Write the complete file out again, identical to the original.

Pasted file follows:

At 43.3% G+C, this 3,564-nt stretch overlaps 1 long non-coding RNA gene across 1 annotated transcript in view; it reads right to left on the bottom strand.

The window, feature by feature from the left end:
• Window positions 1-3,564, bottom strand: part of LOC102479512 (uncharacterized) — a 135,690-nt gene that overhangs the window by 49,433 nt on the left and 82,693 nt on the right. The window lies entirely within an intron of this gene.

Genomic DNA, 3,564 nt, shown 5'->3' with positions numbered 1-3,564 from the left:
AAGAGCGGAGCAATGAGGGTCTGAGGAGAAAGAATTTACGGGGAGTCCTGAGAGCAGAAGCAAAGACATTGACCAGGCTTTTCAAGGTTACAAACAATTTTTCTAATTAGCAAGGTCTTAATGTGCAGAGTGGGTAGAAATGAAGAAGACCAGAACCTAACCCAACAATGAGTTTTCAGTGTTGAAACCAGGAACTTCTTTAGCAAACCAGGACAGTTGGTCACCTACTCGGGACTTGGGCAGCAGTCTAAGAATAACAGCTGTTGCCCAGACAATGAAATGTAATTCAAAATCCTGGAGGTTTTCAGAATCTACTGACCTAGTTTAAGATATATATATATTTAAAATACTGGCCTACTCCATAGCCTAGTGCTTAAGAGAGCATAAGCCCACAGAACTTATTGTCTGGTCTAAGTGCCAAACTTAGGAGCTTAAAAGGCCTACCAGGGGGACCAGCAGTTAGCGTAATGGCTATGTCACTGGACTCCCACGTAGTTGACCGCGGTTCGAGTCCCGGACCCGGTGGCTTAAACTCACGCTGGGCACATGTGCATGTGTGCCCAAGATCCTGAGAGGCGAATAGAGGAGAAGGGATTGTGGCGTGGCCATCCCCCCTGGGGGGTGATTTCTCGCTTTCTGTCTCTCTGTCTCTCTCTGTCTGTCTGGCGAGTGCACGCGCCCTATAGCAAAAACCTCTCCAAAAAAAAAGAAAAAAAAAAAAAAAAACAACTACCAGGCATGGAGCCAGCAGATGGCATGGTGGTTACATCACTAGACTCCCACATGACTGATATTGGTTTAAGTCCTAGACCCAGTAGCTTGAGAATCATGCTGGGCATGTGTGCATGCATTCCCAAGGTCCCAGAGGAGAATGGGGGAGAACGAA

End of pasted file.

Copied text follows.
At 43.3% G+C, this 3,564-nt stretch overlaps 1 long non-coding RNA gene across 1 annotated transcript in view; it reads right to left on the bottom strand.

The window, feature by feature from the left end:
• Window positions 1-3,564, bottom strand: part of LOC102479512 (uncharacterized) — a 135,690-nt gene that overhangs the window by 49,433 nt on the left and 82,693 nt on the right. The window lies entirely within an intron of this gene.

Genomic DNA, 3,564 nt, shown 5'->3' with positions numbered 1-3,564 from the left:
AAGAGCGGAGCAATGAGGGTCTGAGGAGAAAGAATTTACGGGGAGTCCTGAGAGCAGAAGCAAAGACATTGACCAGGCTTTTCAAGGTTACAAACAATTTTTCTAATTAGCAAGGTCTTAATGTGCAGAGTGGGTAGAAATGAAGAAGACCAGAACCTAACCCAACAATGAGTTTTCAGTGTTGAAACCAGGAACTTCTTTAGCAAACCAGGACAGTTGGTCACCTACTCGGGACTTGGGCAGCAGTCTAAGAATAACAGCTGTTGCCCAGACAATGAAATGTAATTCAAAATCCTGGAGGTTTTCAGAATCTACTGACCTAGTTTAAGATATATATATATTTAAAATACTGGCCTACTCCATAGCCTAGTGCTTAAGAGAGCATAAGCCCACAGAACTTATTGTCTGGTCTAAGTGCCAAACTTAGGAGCTTAAAAGGCCTACCAGGGGGACCAGCAGTTAGCGTAATGGCTATGTCACTGGACTCCCACGTAGTTGACCGCGGTTCGAGTCCCGGACCCGGTGGCTTAAACTCACGCTGGGCACATGTGCATGTGTGCCCAAGATCCTGAGAGGCGAATAGAGGAGAAGGGATTGTGGCGTGGCCATCCCCCCTGGGGGGTGATTTCTCGCTTTCTGTCTCTCTGTCTCTCTCTGTCTGTCTGGCGAGTGCACGCGCCCTATAGCAAAAACCTCTCCAAAAAAAAAGAAAAAAAAAAAAAAAAACAACTACCAGGCATGGAGCCAGCAGATGGCATGGTGGTTACATCACTAGACTCCCACATGACTGATATTGGTTTAAGTCCTAGACCCAGTAGCTTGAGAATCATGCTGGGCATGTGTGCATGCATTCCCAAGGTCCCAGAGGAGAATGGGGGAGAACGAA